STAN Paterson, a highly resepcted researcher who pioneered Canada’s original ice-coring programme, has died, aged 89.
Stan was responsible for regular reports on Canada’s snow and ice research throughout the 1970s, with his work helping to pioneer the understanding of glaciers and the physics behind the natural phenomenon.
The highly-respected researcher was born in Edinburgh in 1924. He studied maths and physics at Edinburgh University, graduating in 1949 and working initially as a lecturer.
During his time at university, Stan had joined the student mountaineering club. It was courtesy of the lifelong friends he made there that he was invited to join the British North Greenland Expedition in 1953-54 as a surveyor.
He was part of the team that climbed and measured the thickness of the Greenland Ice Cap. The venture introduced him to glaciology and led to him being involved in measuring altitudes at 300 points across 1200km of the ice sheet.
The venture resulted in him being chosen in 1956 for an expedition to South Georgia in the south Atlantic, where he was employed as assistant surveyor.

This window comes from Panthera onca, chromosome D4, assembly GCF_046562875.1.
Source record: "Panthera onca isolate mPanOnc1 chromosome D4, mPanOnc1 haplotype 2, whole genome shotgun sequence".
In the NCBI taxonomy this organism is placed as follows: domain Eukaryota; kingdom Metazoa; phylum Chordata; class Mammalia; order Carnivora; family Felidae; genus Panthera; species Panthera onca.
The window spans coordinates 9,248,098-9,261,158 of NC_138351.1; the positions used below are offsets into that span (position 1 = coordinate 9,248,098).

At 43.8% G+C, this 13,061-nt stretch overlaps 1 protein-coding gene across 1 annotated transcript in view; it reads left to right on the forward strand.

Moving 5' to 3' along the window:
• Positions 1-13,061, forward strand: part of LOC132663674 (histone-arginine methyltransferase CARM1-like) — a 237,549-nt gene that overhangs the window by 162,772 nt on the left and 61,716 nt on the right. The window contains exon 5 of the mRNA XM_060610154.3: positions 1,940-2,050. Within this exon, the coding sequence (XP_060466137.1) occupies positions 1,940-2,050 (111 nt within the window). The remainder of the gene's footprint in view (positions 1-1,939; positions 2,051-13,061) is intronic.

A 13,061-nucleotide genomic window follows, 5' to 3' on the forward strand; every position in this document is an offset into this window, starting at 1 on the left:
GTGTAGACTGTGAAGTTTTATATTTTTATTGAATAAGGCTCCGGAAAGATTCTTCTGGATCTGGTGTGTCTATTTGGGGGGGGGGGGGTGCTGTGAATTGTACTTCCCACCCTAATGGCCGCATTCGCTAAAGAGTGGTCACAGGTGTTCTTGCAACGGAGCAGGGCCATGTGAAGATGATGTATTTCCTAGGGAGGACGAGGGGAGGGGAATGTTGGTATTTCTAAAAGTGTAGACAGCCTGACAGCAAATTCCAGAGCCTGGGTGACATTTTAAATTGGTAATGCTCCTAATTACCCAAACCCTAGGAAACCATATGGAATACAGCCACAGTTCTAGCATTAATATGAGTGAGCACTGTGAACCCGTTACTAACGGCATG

The party of eight spent six months making the first island-wide surveys of the major mountain ranges and incidentally witnessed the final days of whaling.
Stan had a 2196m high peak – Mount Paterson – named after him as part of the work. He emigrated to Canada the following year for a job involving radar in Montreal.
However, he took time off the next summer to be involved in the Scottish East Greenland Expedition – a ski and climbing trip with elements of science included.
Measuring the flow of one of Greenland’s coastal glaciers was the main scientific objective of the journey. The glacier turned out to be moving faster than expected – a discovery that foreshadowed global warming.
Stan met an American polar scientist during the trip and signed up for a glaciology program at the University of British Columbia as a result.
In 1958, he joined the Polar Continental Shelf Project as a glaciologist. Stan would build up a group of scientists and technicians who spent many summers on the ice caps of the Canadian Arctic, drilling up ice cores that were analysed for structure, chemistry and oxygen isotopes.
Their discoveries would be used by the Intergovernmental Panel on Climate Change.
During the work, Stan wrote The Physics of Glaciers – one of the foundation textbooks of glaciology that has become widely used and is now in its fourth edition.
He was awarded the Richardson Medal for Outstanding Services to Glaciology last year. He leaves behind wife Lyn and sister Betty.